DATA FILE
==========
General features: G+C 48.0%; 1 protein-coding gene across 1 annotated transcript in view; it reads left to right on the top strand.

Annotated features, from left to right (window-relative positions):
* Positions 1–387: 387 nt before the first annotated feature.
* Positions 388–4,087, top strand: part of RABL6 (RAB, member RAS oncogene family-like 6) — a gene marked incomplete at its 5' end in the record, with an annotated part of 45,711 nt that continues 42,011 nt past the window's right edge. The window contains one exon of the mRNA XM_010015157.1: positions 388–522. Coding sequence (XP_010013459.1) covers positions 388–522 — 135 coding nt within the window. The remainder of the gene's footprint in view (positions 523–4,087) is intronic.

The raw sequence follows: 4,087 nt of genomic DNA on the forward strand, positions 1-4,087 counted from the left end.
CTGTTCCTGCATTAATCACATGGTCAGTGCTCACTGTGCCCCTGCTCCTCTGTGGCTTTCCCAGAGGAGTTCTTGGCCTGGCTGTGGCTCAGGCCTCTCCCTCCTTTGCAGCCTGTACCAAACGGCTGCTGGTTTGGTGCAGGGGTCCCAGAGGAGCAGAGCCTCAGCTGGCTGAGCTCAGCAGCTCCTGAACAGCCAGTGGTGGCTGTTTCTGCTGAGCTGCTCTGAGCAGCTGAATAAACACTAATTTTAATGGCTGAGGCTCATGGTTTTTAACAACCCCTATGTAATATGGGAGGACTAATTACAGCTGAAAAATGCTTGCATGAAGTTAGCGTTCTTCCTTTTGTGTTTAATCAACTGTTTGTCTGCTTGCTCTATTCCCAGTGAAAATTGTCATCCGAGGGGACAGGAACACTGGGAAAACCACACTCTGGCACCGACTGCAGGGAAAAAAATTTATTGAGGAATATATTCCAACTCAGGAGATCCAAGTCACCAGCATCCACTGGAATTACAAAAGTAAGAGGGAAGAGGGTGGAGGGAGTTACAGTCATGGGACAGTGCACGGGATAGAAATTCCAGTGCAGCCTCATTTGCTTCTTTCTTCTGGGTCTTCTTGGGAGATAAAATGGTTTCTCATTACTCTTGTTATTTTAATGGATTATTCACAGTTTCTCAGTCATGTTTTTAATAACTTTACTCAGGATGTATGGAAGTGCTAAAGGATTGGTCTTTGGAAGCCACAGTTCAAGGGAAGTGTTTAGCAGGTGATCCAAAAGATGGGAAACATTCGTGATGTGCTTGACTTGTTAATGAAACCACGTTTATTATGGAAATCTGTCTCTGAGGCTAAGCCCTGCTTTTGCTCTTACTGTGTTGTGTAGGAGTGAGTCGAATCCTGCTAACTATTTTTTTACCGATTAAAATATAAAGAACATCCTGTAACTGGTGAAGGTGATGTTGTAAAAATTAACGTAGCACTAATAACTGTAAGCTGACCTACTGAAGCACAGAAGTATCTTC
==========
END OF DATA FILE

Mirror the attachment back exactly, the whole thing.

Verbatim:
General features: G+C 48.0%; 1 protein-coding gene across 1 annotated transcript in view; it reads left to right on the top strand.

Annotated features, from left to right (window-relative positions):
* Positions 1–387: 387 nt before the first annotated feature.
* Positions 388–4,087, top strand: part of RABL6 (RAB, member RAS oncogene family-like 6) — a gene marked incomplete at its 5' end in the record, with an annotated part of 45,711 nt that continues 42,011 nt past the window's right edge. The window contains one exon of the mRNA XM_010015157.1: positions 388–522. Coding sequence (XP_010013459.1) covers positions 388–522 — 135 coding nt within the window. The remainder of the gene's footprint in view (positions 523–4,087) is intronic.

The raw sequence follows: 4,087 nt of genomic DNA on the forward strand, positions 1-4,087 counted from the left end.
CTGTTCCTGCATTAATCACATGGTCAGTGCTCACTGTGCCCCTGCTCCTCTGTGGCTTTCCCAGAGGAGTTCTTGGCCTGGCTGTGGCTCAGGCCTCTCCCTCCTTTGCAGCCTGTACCAAACGGCTGCTGGTTTGGTGCAGGGGTCCCAGAGGAGCAGAGCCTCAGCTGGCTGAGCTCAGCAGCTCCTGAACAGCCAGTGGTGGCTGTTTCTGCTGAGCTGCTCTGAGCAGCTGAATAAACACTAATTTTAATGGCTGAGGCTCATGGTTTTTAACAACCCCTATGTAATATGGGAGGACTAATTACAGCTGAAAAATGCTTGCATGAAGTTAGCGTTCTTCCTTTTGTGTTTAATCAACTGTTTGTCTGCTTGCTCTATTCCCAGTGAAAATTGTCATCCGAGGGGACAGGAACACTGGGAAAACCACACTCTGGCACCGACTGCAGGGAAAAAAATTTATTGAGGAATATATTCCAACTCAGGAGATCCAAGTCACCAGCATCCACTGGAATTACAAAAGTAAGAGGGAAGAGGGTGGAGGGAGTTACAGTCATGGGACAGTGCACGGGATAGAAATTCCAGTGCAGCCTCATTTGCTTCTTTCTTCTGGGTCTTCTTGGGAGATAAAATGGTTTCTCATTACTCTTGTTATTTTAATGGATTATTCACAGTTTCTCAGTCATGTTTTTAATAACTTTACTCAGGATGTATGGAAGTGCTAAAGGATTGGTCTTTGGAAGCCACAGTTCAAGGGAAGTGTTTAGCAGGTGATCCAAAAGATGGGAAACATTCGTGATGTGCTTGACTTGTTAATGAAACCACGTTTATTATGGAAATCTGTCTCTGAGGCTAAGCCCTGCTTTTGCTCTTACTGTGTTGTGTAGGAGTGAGTCGAATCCTGCTAACTATTTTTTTACCGATTAAAATATAAAGAACATCCTGTAACTGGTGAAGGTGATGTTGTAAAAATTAACGTAGCACTAATAACTGTAAGCTGACCTACTGAAGCACAGAAGTATCTTC